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Are you really CC Savvy?

Test what you've learned by explaining CC to your friends.


You've had some time to explore Creative Commons licensing and see what it's all about. Now for the real test: pick one lucky friend, family member or colleague and try explaining CC licenses to them. Think about how that particular person might relate as a creator or user of a work. Does she listen to a ton of music? Is he an avid creator of LOLcats? What key takeaways can you hit on to get them excited to explore CC on their own?
After you've had the conversation, come back here to answer the following questions and tell us anything else you found notable about the exchange. Also share any preparations you did prior to the conversation.
What questions did your friend ask that you couldn't answer?
Did your friend raise any interesting points? Pros and cons? 
Did your friend get it? Do you get it?
[Feel free to post any lingering questions you have in the discussion tab. You might also want to check out the CC FAQ to see if your or your friend's question is answered there.]


Contribute to an international research project and help us understand more about the use of open resources! Take this closing survey to give feedback on your learning experience and help us improve the course:

Task Discussion

  • Meg said:

    The person I talked to didn't know creative commons existed. They thought it was interesting that you can use so much that is out there. 

    on Jan. 18, 2017, 4:07 p.m.
  • jbeecher said:

    I think the biggest part of our discussion that stood out is just how unaware so many people are of creative commons work.  

    on Jan. 17, 2017, 3:33 p.m.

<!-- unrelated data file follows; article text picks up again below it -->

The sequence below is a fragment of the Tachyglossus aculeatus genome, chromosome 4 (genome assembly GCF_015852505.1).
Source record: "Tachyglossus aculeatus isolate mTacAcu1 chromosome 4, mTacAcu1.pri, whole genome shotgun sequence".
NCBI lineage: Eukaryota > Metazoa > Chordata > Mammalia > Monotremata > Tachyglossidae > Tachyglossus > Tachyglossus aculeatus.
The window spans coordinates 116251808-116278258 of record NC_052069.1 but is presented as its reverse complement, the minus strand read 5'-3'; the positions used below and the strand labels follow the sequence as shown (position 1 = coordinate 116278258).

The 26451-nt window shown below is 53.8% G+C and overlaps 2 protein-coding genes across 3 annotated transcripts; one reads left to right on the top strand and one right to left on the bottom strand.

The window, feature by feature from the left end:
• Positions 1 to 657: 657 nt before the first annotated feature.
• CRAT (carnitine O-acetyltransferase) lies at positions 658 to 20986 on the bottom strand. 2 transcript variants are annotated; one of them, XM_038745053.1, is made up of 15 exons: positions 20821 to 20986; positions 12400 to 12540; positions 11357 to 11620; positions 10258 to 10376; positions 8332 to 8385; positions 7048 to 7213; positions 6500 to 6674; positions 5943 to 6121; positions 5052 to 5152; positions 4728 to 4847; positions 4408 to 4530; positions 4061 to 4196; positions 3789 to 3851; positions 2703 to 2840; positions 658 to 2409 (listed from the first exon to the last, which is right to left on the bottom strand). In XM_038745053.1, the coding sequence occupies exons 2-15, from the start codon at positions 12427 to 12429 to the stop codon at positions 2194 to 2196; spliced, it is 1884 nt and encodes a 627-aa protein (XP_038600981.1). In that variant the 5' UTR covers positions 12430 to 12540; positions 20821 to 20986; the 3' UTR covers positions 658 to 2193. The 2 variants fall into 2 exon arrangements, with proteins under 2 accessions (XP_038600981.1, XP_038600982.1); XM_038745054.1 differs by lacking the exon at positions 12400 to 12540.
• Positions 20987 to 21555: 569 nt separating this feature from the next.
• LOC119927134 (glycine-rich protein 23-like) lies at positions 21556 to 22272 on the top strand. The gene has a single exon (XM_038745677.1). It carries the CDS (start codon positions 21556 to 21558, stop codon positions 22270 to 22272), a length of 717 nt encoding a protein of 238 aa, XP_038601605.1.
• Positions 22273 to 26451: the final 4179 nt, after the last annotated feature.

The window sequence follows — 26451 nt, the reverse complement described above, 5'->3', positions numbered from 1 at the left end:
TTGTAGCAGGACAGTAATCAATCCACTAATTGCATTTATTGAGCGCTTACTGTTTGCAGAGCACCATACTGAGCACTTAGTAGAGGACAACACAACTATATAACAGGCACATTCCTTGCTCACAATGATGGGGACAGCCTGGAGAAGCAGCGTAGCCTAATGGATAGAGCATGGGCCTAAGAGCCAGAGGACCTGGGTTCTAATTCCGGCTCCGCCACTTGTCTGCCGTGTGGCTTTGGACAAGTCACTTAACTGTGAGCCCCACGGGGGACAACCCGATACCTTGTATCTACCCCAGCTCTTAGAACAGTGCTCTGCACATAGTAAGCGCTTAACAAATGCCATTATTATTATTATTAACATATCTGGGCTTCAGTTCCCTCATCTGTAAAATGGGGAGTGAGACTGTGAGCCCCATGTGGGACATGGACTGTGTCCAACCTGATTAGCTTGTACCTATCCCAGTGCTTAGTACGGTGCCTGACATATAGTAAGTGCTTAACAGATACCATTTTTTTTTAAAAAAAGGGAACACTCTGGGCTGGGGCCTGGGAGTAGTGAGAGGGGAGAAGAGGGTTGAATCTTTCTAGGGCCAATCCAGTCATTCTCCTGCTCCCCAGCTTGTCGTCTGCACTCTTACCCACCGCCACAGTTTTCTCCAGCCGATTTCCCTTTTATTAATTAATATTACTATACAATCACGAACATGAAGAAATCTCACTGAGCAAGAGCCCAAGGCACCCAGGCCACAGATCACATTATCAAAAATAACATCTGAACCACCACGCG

• Nikesh Balami said:

    I discussed the topic with one of my friends, who is computer engineering student and he was so much interested in the topic. I think we both got it  and he doesn't raise any difficult question but we discussed lots on how to raise this camping in our country so that others people can benefit from it.

    on Oct. 15, 2016, 3:39 a.m.
  • Elizabeth said:

    I explained CC to one of our library media specialists. I think we both get it!  How 'kid friendly' is the CC search engine?  We work with 10 - 13 year olds.

    on March 14, 2014, 9:07 p.m.

    Jane Park said:

    Good question! The CC search engine is actually not a search engine.
    It is a portal to other platforms' search engines, which is why there are filters you can use. So it's as safe as Google might be (if you use the Google filter) or Flickr or Wikimedia Commons. You can always stick to just a few of the platforms you know and trust.

    on March 17, 2014, 5:35 p.m. in reply to Elizabeth

    Elizabeth said:

    Thanks Jane!

    on March 18, 2014, 11:05 a.m. in reply to Jane Park
  • Joeystarnes said:

    I found myself in a discussion with 4 other English teachers just the other day about how to properly cite images.  Some teachers were firm in their belief that if we use images (or if students use images) for educational value, then we are working under "fair use" and do not need to cite or give attribution to the creator of the image.  I happily explained that I am enrolled in a course all about Creative Commons (some of them had never heard of it) and will be sharing what I learn with the department members.  Most of them were interested and excited, but one was still adamant that we should not include a citation or attribution on a presentation when using images found online.  I was shocked, but I look forward to helping her understand Creative Commons and all that it entails.